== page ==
Leverkusen, Germany – Skin tight underclothing worn by World Cup 2014 footballers in Brazil “temporarily stores energy when stretched and returns it to the athlete as they move,” according to a press release from Bayer MaterialScience (BMS).
The capacity to store energy within clothing is provided the components of the material's polyurethane textile coating.
The company says its material contains highly elastic bands which briefly store energy when stretched in competition and subsequently returns it to the athlete when they move.
The company’s press release said the innovation pivots on “elastic surfaces printed onto the shirts and pants” which give the athlete the energy boost.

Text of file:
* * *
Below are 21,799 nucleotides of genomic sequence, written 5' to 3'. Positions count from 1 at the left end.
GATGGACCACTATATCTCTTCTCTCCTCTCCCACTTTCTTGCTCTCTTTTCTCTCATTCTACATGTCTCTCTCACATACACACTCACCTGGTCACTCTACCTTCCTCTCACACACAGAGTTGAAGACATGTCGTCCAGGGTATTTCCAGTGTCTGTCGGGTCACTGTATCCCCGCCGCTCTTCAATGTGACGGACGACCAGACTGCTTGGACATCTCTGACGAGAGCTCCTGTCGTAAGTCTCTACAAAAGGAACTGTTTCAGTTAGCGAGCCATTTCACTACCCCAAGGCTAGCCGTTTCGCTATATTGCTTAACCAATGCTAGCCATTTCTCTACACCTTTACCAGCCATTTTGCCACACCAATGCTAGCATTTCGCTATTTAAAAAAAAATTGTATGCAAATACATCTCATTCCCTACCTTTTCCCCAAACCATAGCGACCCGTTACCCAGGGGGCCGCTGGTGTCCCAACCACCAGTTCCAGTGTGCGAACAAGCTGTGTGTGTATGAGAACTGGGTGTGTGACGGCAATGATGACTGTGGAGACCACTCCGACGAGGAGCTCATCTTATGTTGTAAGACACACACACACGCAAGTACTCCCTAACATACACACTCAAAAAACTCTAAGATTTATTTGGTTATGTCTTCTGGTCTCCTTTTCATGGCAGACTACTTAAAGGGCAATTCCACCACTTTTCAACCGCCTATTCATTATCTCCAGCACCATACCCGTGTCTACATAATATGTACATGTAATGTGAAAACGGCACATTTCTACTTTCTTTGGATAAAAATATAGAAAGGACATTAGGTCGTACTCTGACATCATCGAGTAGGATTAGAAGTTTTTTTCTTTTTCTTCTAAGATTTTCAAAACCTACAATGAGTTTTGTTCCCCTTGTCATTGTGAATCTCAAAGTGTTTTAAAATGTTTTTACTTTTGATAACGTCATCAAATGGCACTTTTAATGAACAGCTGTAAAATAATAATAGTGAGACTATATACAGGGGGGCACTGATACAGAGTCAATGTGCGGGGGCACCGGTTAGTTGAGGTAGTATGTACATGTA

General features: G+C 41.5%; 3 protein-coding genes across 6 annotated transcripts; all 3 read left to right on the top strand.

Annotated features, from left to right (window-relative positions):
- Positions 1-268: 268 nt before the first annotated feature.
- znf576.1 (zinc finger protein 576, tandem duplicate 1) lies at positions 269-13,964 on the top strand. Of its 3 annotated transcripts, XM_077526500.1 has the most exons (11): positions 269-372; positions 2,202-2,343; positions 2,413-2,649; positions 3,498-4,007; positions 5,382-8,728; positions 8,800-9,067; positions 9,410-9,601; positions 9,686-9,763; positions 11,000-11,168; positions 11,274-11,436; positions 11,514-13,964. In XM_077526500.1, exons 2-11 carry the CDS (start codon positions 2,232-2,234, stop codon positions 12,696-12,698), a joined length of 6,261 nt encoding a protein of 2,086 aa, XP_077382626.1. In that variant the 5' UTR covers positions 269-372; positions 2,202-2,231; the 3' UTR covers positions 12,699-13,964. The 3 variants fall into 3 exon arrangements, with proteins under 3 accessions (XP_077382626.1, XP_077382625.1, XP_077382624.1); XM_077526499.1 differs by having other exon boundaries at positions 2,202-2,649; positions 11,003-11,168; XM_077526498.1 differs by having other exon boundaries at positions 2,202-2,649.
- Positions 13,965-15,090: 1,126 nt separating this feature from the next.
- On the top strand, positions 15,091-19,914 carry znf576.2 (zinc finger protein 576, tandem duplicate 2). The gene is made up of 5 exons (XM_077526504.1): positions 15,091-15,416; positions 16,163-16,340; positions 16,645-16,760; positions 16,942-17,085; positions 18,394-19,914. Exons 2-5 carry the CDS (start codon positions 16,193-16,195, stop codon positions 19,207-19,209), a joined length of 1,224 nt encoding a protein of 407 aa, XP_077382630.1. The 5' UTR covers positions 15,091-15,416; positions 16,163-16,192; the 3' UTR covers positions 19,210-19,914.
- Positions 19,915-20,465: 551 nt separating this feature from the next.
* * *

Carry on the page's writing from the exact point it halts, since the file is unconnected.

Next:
The clothing is lightweight, comfortable and fits snugly against the body said BMS.
Elastic bands incorporated in the garments are coated with Impranil. BMS claims its polyurethane dispersions are "exclusively waterborne and contain no co-solvents."
Sports apparel maker adidas, also based in Germany, uses the chemical manufacturer’s technology in its World Cup 2014 shoe, the Samba Copa Mundial which it describes as “particularly lightweight, robust and comfortable.”
Its outsole is constructed of dual-density direct injected polyurethane with moulded studs, said BMS.